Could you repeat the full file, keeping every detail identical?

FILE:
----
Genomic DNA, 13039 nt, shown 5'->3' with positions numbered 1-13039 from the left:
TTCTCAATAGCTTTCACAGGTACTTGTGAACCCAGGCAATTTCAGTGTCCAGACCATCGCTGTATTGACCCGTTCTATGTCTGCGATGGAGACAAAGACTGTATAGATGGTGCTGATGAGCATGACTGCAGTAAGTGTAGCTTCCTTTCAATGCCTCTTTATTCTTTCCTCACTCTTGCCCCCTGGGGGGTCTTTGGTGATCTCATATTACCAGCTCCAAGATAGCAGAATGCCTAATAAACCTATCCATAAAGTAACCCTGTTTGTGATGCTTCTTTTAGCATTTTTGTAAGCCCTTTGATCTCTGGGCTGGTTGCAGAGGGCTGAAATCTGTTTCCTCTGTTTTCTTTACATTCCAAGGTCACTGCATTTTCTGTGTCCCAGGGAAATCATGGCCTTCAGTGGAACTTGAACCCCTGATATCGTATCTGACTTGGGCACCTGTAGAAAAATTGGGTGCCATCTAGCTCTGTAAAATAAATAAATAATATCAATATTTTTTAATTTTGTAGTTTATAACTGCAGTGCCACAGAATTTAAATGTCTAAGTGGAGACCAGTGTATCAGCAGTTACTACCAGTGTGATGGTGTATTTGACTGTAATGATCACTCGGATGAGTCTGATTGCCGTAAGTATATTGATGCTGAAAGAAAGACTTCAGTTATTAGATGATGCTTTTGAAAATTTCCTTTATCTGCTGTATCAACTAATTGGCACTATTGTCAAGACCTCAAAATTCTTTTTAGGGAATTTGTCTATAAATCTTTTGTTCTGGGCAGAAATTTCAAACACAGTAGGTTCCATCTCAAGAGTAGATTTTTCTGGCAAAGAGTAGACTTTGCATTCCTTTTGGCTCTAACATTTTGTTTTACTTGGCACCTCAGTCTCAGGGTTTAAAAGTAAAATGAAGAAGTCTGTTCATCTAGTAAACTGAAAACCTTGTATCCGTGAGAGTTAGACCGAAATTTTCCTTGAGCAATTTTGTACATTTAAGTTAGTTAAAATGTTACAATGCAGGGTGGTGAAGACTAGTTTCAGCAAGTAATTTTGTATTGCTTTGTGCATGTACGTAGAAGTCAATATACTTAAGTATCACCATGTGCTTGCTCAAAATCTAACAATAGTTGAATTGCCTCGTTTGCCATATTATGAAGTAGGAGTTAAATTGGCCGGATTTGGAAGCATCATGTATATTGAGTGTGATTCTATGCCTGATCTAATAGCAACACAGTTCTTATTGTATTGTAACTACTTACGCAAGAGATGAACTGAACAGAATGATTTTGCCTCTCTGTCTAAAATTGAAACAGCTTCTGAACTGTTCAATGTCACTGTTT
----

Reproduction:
Genomic DNA, 13039 nt, shown 5'->3' with positions numbered 1-13039 from the left:
TTCTCAATAGCTTTCACAGGTACTTGTGAACCCAGGCAATTTCAGTGTCCAGACCATCGCTGTATTGACCCGTTCTATGTCTGCGATGGAGACAAAGACTGTATAGATGGTGCTGATGAGCATGACTGCAGTAAGTGTAGCTTCCTTTCAATGCCTCTTTATTCTTTCCTCACTCTTGCCCCCTGGGGGGTCTTTGGTGATCTCATATTACCAGCTCCAAGATAGCAGAATGCCTAATAAACCTATCCATAAAGTAACCCTGTTTGTGATGCTTCTTTTAGCATTTTTGTAAGCCCTTTGATCTCTGGGCTGGTTGCAGAGGGCTGAAATCTGTTTCCTCTGTTTTCTTTACATTCCAAGGTCACTGCATTTTCTGTGTCCCAGGGAAATCATGGCCTTCAGTGGAACTTGAACCCCTGATATCGTATCTGACTTGGGCACCTGTAGAAAAATTGGGTGCCATCTAGCTCTGTAAAATAAATAAATAATATCAATATTTTTTAATTTTGTAGTTTATAACTGCAGTGCCACAGAATTTAAATGTCTAAGTGGAGACCAGTGTATCAGCAGTTACTACCAGTGTGATGGTGTATTTGACTGTAATGATCACTCGGATGAGTCTGATTGCCGTAAGTATATTGATGCTGAAAGAAAGACTTCAGTTATTAGATGATGCTTTTGAAAATTTCCTTTATCTGCTGTATCAACTAATTGGCACTATTGTCAAGACCTCAAAATTCTTTTTAGGGAATTTGTCTATAAATCTTTTGTTCTGGGCAGAAATTTCAAACACAGTAGGTTCCATCTCAAGAGTAGATTTTTCTGGCAAAGAGTAGACTTTGCATTCCTTTTGGCTCTAACATTTTGTTTTACTTGGCACCTCAGTCTCAGGGTTTAAAAGTAAAATGAAGAAGTCTGTTCATCTAGTAAACTGAAAACCTTGTATCCGTGAGAGTTAGACCGAAATTTTCCTTGAGCAATTTTGTACATTTAAGTTAGTTAAAATGTTACAATGCAGGGTGGTGAAGACTAGTTTCAGCAAGTAATTTTGTATTGCTTTGTGCATGTACGTAGAAGTCAATATACTTAAGTATCACCATGTGCTTGCTCAAAATCTAACAATAGTTGAATTGCCTCGTTTGCCATATTATGAAGTAGGAGTTAAATTGGCCGGATTTGGAAGCATCATGTATATTGAGTGTGATTCTATGCCTGATCTAATAGCAACACAGTTCTTATTGTATTGTAACTACTTACGCAAGAGATGAACTGAACAGAATGATTTTGCCTCTCTGTCTAAAATTGAAACAGCTTCTGAACTGTTCAATGTCACTGTTT